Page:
Ably just released official support for the MQTT protocol via our [MQTT gateway](https://www.ably.io/adapters). Through this article, I aim to explain the protocol itself and why it’s a game changer for making realtime IoT applications.
Update June 2019: we now support SSE too!
What is MQTT exactly?
Message Queuing Telemetry Transport (MQTT), is a network protocol especially built to enable efficient communication to and from Internet of Things (IoT) devices.
Additionally, unlike the most popular networking protocol HTTP, MQTT does not follow the request/response mechanism for communication. Instead, it uses the publish/subscribe paradigm (popularly known as Pub/Sub).
What is Pub/Sub?
Pub/Sub is a messaging pattern where all the clients of a service are either publishers or subscribers, or both. There’s a central entity that manages the message routing from publishers to the correct subscribers. While the publishers push the data/messages to this central entity, the subscribers inform this central entity that they are interested in a certain kind of data and whenever the central entity has that data, it forwards it to the concerned subscribers. This central entity may be a platform or a server but in MQTT terminology, it’s called an [MQTT broker](https://www.ably.io/adapters).
As seen above, MQTT has three main entities with one basic concept.
- Publishers- publish messages to the broker.
- Subscribers- subscribe to a particular topic with the broker.
- Broker- ensures correct routing of messages published to it by the publishers, to the correct subscriber(s).
- Topics- can be thought of as naming specific sets of data. It’s generally a plain string, usually corresponds to a legit word in English for ease of use. A publisher would essentially publish data to one of the topics. Similarly, a subscriber can subscribe to a particular topic. The job of the broker is to route messages based on the topic.
But how do MQTT and Ably work out?
Ably has a service layer which we call Protocol Adapters. It essentially serves as a way to use third party protocols and platforms with Ably. Consider it as an internal translation layer that translates the client side’s end point intended to connect with a third party protocol to one that is compatible to work with Ably.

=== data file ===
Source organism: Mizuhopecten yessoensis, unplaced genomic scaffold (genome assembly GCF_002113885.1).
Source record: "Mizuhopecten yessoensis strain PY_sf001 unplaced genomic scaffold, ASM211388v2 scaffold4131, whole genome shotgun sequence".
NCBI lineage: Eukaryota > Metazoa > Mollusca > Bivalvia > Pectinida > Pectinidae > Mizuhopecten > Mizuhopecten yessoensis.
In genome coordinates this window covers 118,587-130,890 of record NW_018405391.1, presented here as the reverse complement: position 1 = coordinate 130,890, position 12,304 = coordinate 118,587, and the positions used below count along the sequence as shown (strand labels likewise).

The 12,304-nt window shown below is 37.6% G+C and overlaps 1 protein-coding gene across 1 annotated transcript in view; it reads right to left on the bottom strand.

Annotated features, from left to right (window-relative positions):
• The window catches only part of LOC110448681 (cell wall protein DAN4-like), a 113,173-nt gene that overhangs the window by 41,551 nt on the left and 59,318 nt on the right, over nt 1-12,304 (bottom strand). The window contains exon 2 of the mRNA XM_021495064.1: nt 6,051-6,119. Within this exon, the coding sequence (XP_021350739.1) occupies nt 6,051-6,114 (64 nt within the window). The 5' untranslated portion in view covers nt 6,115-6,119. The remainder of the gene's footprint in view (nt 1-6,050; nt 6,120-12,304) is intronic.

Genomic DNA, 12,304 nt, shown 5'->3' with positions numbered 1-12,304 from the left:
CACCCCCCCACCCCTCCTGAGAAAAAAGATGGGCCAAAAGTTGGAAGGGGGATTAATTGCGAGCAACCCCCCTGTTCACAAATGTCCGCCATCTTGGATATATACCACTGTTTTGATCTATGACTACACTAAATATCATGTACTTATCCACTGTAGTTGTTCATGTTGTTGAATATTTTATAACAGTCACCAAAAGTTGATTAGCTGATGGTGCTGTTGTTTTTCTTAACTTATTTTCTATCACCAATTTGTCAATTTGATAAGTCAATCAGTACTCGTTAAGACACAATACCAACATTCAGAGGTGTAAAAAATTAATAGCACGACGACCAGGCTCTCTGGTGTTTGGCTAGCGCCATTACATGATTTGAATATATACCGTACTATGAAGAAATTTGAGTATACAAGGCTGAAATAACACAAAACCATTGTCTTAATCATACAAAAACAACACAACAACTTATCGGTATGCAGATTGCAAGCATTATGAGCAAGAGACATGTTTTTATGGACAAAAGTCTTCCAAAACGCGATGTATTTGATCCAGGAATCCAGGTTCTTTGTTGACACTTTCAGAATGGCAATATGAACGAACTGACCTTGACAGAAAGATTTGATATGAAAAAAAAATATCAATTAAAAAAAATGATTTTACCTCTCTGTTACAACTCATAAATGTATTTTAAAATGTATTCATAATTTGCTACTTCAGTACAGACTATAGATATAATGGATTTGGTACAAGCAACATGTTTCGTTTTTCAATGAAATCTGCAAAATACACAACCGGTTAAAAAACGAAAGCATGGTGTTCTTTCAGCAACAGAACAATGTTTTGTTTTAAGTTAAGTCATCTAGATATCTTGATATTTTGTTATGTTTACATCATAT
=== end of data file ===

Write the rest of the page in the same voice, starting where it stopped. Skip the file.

MQTT vs WebSockets
While the WebSockets protocol continues to pioneer the world of realtime technology, MQTT caters to a particular area of realtime communication between IoT devices. So under what circumstances would MQTT be preferred?
- It is especially designed to work in low bandwidth scenarios
- It implements the Pub/Sub messaging pattern right at the protocol level
- It ensures efficient communication while consuming the least possible battery on hardware devices
All these benefits make MQTT the best available protocol when considering the connected devices future a.k.a, communication between IoT devices.
How to use Ably’s MQTT Protocol Adapter
Setting up the MQTT protocol adapter with Ably is simple, just go through the docs and follow the steps in order to quickly get started.
You can also directly see the MQTT Protocol Adapter in action by following this MQTT tutorial that let’s you build the old-school but super fun game of Snake.
One important thing to consider when using the [MQTT adapter](https://www.ably.io/adapters) is the authentication scheme. Unlike your server side clients, which are generally secure as there is no end user interaction, IoT devices on the other hand (or any client side applications in general) cannot gurantee the same level of security as the API key is pretty exposed. For this reason, we highly recommend using the MQTT protocol adapter over Token Authentication scheme only. However, if your application must implement Basic Authentication, we support that as well, but enforce that the connection be secured using SSL.
However, the MQTT adapter is only recommended to be used when:
- Using devices which do not have a native Ably client library, such as Arduino platforms, C/C++ applications, and so on
- The bandwidth is limited and you want to keep network traffic to a minimum
What will you build with Ably’s MQTT protocol adapter? Reply to this post or tweet it to us!